The connections between Latin America and the Lebanon are deep. Real deep. Carlos Slim, Demián Bichir, Shakira, John Leguizamo, Mauricio Garcés – all fully or partially descended from Lebanese immigrants who set sail to the great ports of North and South America to escape hardship or seek their fortunes in the New World. Then of course, there’s Salma Hayek, whose paternal grandfather made the trip from Lebanon to the port of Veracruz only to get mixed up with a hot-blooded jarocha and settle down in the muggy, petroleum-rich northern shores of the Isthmus of Tehuantepec.
We can only assume this heritage – proudly carried on in her first name, which is Arabic for “peace” or “calm” – contributed to her passion for Lebanese-American writer and painter Khalil Gibran’s global literary phenomenon The Prophet. But we’re not talking about “OMG I looove that book”-type of passion. No, we’re talking about producing a multi-million dollar animated feature helmed by the guy who directed the Lion King-type of passion. Yeah, she really loves it.
Now, if you haven’t heard of this book, you need to spend a few hours on Wikipedia updating your your knowledge base. Translated into over 40 languages, it is considered one of the best selling books of all time, and has never been out of print since it was first published in 1923. It was a favorite of Elvis, John Lennon, Johnny Cash, and has become something of a Bible for new-age spiritualists.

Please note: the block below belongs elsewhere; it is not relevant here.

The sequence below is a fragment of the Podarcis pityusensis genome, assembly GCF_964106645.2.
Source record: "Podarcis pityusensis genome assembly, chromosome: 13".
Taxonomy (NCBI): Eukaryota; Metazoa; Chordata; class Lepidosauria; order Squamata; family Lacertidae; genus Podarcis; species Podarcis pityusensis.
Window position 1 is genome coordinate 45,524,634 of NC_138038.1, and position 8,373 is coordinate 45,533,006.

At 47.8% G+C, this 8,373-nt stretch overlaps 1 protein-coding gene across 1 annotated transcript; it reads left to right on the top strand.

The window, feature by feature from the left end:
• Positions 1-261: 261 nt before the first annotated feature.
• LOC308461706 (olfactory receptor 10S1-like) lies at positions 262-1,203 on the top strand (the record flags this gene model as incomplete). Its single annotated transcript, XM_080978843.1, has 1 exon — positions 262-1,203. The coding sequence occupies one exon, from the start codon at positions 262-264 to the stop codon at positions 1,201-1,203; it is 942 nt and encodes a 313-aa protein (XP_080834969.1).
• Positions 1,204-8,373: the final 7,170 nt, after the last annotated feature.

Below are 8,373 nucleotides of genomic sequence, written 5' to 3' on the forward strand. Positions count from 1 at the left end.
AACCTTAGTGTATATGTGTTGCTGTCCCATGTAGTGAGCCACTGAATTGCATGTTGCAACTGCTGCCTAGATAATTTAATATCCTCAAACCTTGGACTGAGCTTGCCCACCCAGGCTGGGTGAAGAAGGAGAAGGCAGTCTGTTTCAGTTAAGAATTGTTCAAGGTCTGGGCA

The book of spiritually-inclined prose poems follows the meandering discussion of a prophet who awaits the departure of a ship that will bring him back to his home country after 12 years of abroad. Universal themes of marriage, love, friendship, beauty, and religion are all explored with philosophical rigor in separate chapters characterized by their highly poetic style. In Hayek’s animated version, an international crew of directors take on each chapter with Disney phenom Roger Allers holding down the big picture side of things. To boot, the film’s heavyweight cast of voice actors – including Liam Neeson, Alfred Molina, Quvenzhané Wallis, and Hayek herself – should give the project more than a little dramatic heft.
After playing at a handful of little festivals like Cannes and Toronto in 2014, The Prophet had some trouble picking up a distributor, but at long last it seems the feature will make its way to American megaplexes, starting with a limited run in New York and Los Angeles on August 7 before going nationwide.